Meetings » 7th CTUG Meeting » Automated analysis of Catphan 500 and 600 images from single and multi-slice CT scanners

Automated analysis of Catphan 500 and 600 images from single and multi-slice CT scanners

Andrew J Reilly1 and Nick Weir2

1 Oncology Physics Dept, Western General Hospital, Edinburgh
2 Medical Physics Dept, Royal Infirmary of Edinburgh


Over the past four years a single Catphan 500 phantom has been regularly utilised for performance testing of the various CT scanners within our health board. In particular, it is a key component of the radiotherapy CT-Sim quality assurance programme. A Catphan 600 phantom has recently been purchased, with the main differences between this and the Catphan 500 being:

  • an additional module consisting of bead ramps for measuring narrow slice-thicknesses for multi-slice and spiral protocols;
  • extra reference materials for verifying Hounsfield Unit calibration, including a water reservoir, in a slightly different geometrical configuration from the Catphan 500;
  • two small impulse beads for assessing both in-slice modulation transfer function (MTF) and slice sensitivity profiles, one embedded in the spatial resolution module and the other offset longitudinally from this.

A comparison study was performed to determine whether the two phantoms could be utilised interchangeably. The additional features of the Catphan 600 were also investigated. The phantoms were scanned on single and multi-slice scanners and both axial and spiral protocols were considered.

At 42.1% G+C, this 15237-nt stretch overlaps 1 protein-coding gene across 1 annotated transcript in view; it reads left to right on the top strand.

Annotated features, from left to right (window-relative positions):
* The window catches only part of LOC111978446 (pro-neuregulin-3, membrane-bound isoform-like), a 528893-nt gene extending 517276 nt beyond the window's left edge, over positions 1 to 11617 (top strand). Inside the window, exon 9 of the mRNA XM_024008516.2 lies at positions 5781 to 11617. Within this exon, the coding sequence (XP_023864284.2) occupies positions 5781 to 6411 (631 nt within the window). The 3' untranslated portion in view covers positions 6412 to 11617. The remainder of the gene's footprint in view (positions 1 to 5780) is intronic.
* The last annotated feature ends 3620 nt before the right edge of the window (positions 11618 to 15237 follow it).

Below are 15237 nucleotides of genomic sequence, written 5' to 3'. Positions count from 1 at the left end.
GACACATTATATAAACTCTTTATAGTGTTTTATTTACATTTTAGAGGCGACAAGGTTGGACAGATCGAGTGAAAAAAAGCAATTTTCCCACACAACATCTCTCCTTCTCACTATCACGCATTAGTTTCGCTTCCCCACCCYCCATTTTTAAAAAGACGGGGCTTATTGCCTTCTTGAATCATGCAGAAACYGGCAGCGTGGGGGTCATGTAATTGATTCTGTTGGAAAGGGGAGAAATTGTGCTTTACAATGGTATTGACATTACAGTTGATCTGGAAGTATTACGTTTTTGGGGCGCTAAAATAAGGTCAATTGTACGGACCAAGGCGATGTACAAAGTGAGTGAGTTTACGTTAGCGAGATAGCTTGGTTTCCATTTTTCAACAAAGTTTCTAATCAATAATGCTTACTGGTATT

Software was written to automatically analyse the Catphan images and examine the following parameters:

  • Slice thickness, measured by plate and bead ramps;
  • Hounsfield Unit calibration;
  • Slice sensitivity profiles, determined from the impulse beads;
  • Spatial resolution, in terms of the point spread function (PSF) and MTF, calculated for small and large field of view images of the impulse beads;
  • Uniformity, in terms of index of uniformity, noise power spectrum (NPS) and the plotting of profiles through the uniformity module.

Although it was concluded that the two phantoms could effectively be used interchangeably some interesting differences were found between the two. These will be discussed at the meeting.

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